by Malcolm Rowe

The Psychology of Security

Anyone interested in how psychology and security interact should probably take a look a Bruce Schneier’s draft essay, The Psychology of Security.

[Y]ou can be secure even though you don’t feel secure. And you can feel secure even though you’re not. The feeling and reality of security are certainly related to each other, but they’re just as certainly not the same as each other. We’d probably be better off if we had two different words for them.

This essay is my initial attempt to explore the feeling of security: where it comes from, how it works, and why it diverges from the reality of security.

Bruce Schneier, The Psychology of Security

As a thesis, it’s a bit disorganised, but it still contains a lot of interesting information.

Security is something I’ve been thinking about a fair bit recently — every time I’ve flown recently it seems that there’s more and more security silliness. Last time I flew, we all queued up to go through the metal detectors, emptied our pockets, put laptops in separate trays for scanning, and so on, and then, after we exited security, queued up again to get our shoes scanned by a separate magic box.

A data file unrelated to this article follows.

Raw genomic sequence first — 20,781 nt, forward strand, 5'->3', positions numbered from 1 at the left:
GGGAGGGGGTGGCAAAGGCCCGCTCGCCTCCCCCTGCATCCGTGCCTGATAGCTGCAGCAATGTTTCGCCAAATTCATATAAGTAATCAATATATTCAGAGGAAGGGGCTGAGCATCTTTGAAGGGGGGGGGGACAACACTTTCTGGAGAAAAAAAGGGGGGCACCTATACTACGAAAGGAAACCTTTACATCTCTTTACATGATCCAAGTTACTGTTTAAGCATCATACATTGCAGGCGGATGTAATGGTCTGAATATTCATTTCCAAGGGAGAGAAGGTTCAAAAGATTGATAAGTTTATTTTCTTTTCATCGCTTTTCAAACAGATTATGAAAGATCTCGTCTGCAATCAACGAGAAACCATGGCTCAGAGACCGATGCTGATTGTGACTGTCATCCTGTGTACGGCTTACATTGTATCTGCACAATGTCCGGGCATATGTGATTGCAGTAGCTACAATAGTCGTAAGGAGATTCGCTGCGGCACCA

Every time I see something like this (particularly in airports), it tends to spark off two thoughts:

  1. How much is this costing me?”
  2. “This is silly! If I were a bad guy, I’d just do $whatever. Isn’t that obvious?”

In fact, the latter usually ends up making me feel less secure, as I go on to imagine all the ways an enterprising terrorist (you know: the canonical bad guy in airports, the only reason that airport security exists, clearly) could sneak a bomb/weapon/whatever aboard the plane I’m waiting for.

The rational part of me hopes that the people in charge of security at airports do know what they’re doing, and so even though I might be able to come up with all these evil plans that look like they’d work, doesn’t mean that there’s something I don’t know about that’d catch me out. “Security by obscurity” can sometimes be a good thing.

The cynical part of me thinks that I might be being too charitable, of course :-)

In any case, it’s good to see someone spending some serious time to try to explain why people behave and feel the way they do when evaluating risk.